Microsoft today at GDC announced the Raytracing feature for it’s DirectX 12 API, dubbed as DirectX Raytracing.
DirectX 12 may have been around for a few years now, it was revealed by Microsoft at GDC 2014, to be precise. However, DirectX 12 adoption has still not progressed very far. The foundations have been laid though and the rest of the job falls to game devs and hardware manufacturers, namely NVIDIA and AMD.
As NVIDIA is currently prepping it’s Volta (or Ampere/Turing) for launch later this year, same way Microsoft’s DirectX teams are hard at work on the next generation of graphics technology.
This morning at GDC 2018 as part of a coordinated release with NVIDIA, Microsoft announced a major new feature addition to the DirectX 12 graphics API: DirectX Raytracing. Now what exactly is ray-tracing? We’ll get to that in a while.
DirectX Raytracing is meant to provide a standardized means for developers to implement ray tracing in a GPU-friendly manner. As an extension of DirectX 12, DXR is supposed to be integrated with traditional rasterization, allowing developers to mix the two rendering techniques to get the best out of DirectX 12. In performance deficient scenarios Raytracing maybe dropped for the older implementation, while if quality is the priority then it can be leveraged.
Ray Tracing: A Brief History
Historically, ray tracing and path tracing have by far been the superior rendering techniques. By rendering a scene like the human eye, it can produce a far more accurate image, especially when it comes to lighting and shadows. Ray tracing works similar to the way our eye-sight does. Only in reverse.
Casting rays out from the viewer to objects and then bouncing from those objects to the rest of the world, ultimately determining the interactions between light sources and objects in a realistic manner. As a result, ray tracing has been the go-to method for high quality rendering, particularly static images, movies, and even cinematics and cut-scenes in video game.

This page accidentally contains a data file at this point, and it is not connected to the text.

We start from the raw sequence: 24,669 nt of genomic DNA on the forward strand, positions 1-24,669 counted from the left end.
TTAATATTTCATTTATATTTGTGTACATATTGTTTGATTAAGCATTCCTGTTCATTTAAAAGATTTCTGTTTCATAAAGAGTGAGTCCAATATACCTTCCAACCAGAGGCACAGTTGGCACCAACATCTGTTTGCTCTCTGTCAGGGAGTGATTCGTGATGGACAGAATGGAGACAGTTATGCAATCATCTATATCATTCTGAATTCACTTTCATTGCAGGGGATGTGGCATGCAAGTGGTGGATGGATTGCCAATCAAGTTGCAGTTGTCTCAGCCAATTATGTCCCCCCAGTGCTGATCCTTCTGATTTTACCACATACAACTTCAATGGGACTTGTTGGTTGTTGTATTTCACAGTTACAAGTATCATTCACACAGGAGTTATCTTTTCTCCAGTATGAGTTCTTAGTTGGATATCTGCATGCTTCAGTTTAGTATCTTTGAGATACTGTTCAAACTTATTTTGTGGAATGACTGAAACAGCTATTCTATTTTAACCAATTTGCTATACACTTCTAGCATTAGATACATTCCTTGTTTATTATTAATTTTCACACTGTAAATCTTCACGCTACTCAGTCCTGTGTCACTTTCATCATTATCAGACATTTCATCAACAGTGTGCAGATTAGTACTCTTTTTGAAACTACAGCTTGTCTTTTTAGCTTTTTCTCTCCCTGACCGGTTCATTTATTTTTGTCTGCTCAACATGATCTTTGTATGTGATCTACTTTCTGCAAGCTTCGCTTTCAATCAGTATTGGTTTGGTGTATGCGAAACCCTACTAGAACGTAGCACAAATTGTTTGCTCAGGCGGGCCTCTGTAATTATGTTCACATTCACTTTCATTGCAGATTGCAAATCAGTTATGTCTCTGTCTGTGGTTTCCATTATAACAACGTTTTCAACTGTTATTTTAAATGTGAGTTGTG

However the performance overhead of ray tracing is more than just taxing, not only due to the various interactions with the environment, but also the sheer number of rays involved. Just look at NVIDIA’s HFTS which leverages ray tracing and that too is not a full-fledged implementation. More of a raw, partial concept. When you enable it in a game, it cuts the frame-rate by more than half. That is the impact of traditional ray-tracing even in the crudest of forms on performance.
There is a ray for every screen pixel, cast, reflected, refracted, and ultimately recursively generated many times over. Bouncing from object to object, refracting, diffusing along other objects, in order to determine all of the light and color values that ultimately impact a single pixel.
As you might of already concluded by now, due to the performance penalty ray-tracing is not used in present day games. Instead, real-time rendering is done using rasterization, a process that renders the screen using approximations. Most of the lighting, shadows and postprocessing is done in 2D using pre-defined maps of sorts.l
This has made real-time rendering an actuality. As expected though you trade quality for performance. The shaders like the pixel and compute shaders while do a decent enough job, they can’t quite compete with Raytracing. This is evident if you compare NVIDIA HFTS to NVIDIA PCSS. The coverage, detail and the accuracy is much higher in HFTS.
While the dominant rendering technique will still be rasterization, but as far as quality is concerned Raytracing is the uncontested winner. Since forever, there has been has a lot of work going into merging ray tracing with rasterization in order to get the best of both the rendering techniques. Combining rasterization’s efficiency and existing development pipeline with the accuracy of ray tracing sure sounds like a promising venture, and it sure is.